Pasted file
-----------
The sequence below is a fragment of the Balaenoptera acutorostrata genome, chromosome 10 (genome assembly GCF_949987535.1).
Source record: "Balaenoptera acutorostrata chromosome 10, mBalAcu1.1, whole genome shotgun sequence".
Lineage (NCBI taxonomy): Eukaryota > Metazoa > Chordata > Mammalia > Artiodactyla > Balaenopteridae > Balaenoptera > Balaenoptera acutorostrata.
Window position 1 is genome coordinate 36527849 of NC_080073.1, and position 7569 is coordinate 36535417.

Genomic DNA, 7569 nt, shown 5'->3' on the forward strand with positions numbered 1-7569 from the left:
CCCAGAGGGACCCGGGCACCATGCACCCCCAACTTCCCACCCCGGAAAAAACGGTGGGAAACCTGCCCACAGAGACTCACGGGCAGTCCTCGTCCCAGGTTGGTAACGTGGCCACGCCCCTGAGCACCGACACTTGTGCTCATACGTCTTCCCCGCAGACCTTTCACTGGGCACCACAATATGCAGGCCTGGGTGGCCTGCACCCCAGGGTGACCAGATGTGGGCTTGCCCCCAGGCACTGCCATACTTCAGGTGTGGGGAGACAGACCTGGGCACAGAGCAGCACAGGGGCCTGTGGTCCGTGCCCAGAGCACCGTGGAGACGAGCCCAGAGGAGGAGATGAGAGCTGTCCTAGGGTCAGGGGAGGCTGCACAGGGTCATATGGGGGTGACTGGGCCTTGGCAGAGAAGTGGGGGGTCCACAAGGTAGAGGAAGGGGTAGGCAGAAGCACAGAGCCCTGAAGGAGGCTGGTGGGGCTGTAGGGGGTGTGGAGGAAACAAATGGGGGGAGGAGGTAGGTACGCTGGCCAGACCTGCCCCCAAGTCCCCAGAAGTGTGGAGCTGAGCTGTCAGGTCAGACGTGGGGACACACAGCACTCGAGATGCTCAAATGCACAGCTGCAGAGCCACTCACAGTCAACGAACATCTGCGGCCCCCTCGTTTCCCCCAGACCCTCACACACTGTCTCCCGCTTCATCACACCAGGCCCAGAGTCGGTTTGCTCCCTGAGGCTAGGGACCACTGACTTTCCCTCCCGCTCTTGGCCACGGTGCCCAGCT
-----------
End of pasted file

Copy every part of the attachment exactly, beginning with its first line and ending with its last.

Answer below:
The sequence below is a fragment of the Balaenoptera acutorostrata genome, chromosome 10 (genome assembly GCF_949987535.1).
Source record: "Balaenoptera acutorostrata chromosome 10, mBalAcu1.1, whole genome shotgun sequence".
Lineage (NCBI taxonomy): Eukaryota > Metazoa > Chordata > Mammalia > Artiodactyla > Balaenopteridae > Balaenoptera > Balaenoptera acutorostrata.
Window position 1 is genome coordinate 36527849 of NC_080073.1, and position 7569 is coordinate 36535417.

Genomic DNA, 7569 nt, shown 5'->3' on the forward strand with positions numbered 1-7569 from the left:
CCCAGAGGGACCCGGGCACCATGCACCCCCAACTTCCCACCCCGGAAAAAACGGTGGGAAACCTGCCCACAGAGACTCACGGGCAGTCCTCGTCCCAGGTTGGTAACGTGGCCACGCCCCTGAGCACCGACACTTGTGCTCATACGTCTTCCCCGCAGACCTTTCACTGGGCACCACAATATGCAGGCCTGGGTGGCCTGCACCCCAGGGTGACCAGATGTGGGCTTGCCCCCAGGCACTGCCATACTTCAGGTGTGGGGAGACAGACCTGGGCACAGAGCAGCACAGGGGCCTGTGGTCCGTGCCCAGAGCACCGTGGAGACGAGCCCAGAGGAGGAGATGAGAGCTGTCCTAGGGTCAGGGGAGGCTGCACAGGGTCATATGGGGGTGACTGGGCCTTGGCAGAGAAGTGGGGGGTCCACAAGGTAGAGGAAGGGGTAGGCAGAAGCACAGAGCCCTGAAGGAGGCTGGTGGGGCTGTAGGGGGTGTGGAGGAAACAAATGGGGGGAGGAGGTAGGTACGCTGGCCAGACCTGCCCCCAAGTCCCCAGAAGTGTGGAGCTGAGCTGTCAGGTCAGACGTGGGGACACACAGCACTCGAGATGCTCAAATGCACAGCTGCAGAGCCACTCACAGTCAACGAACATCTGCGGCCCCCTCGTTTCCCCCAGACCCTCACACACTGTCTCCCGCTTCATCACACCAGGCCCAGAGTCGGTTTGCTCCCTGAGGCTAGGGACCACTGACTTTCCCTCCCGCTCTTGGCCACGGTGCCCAGCT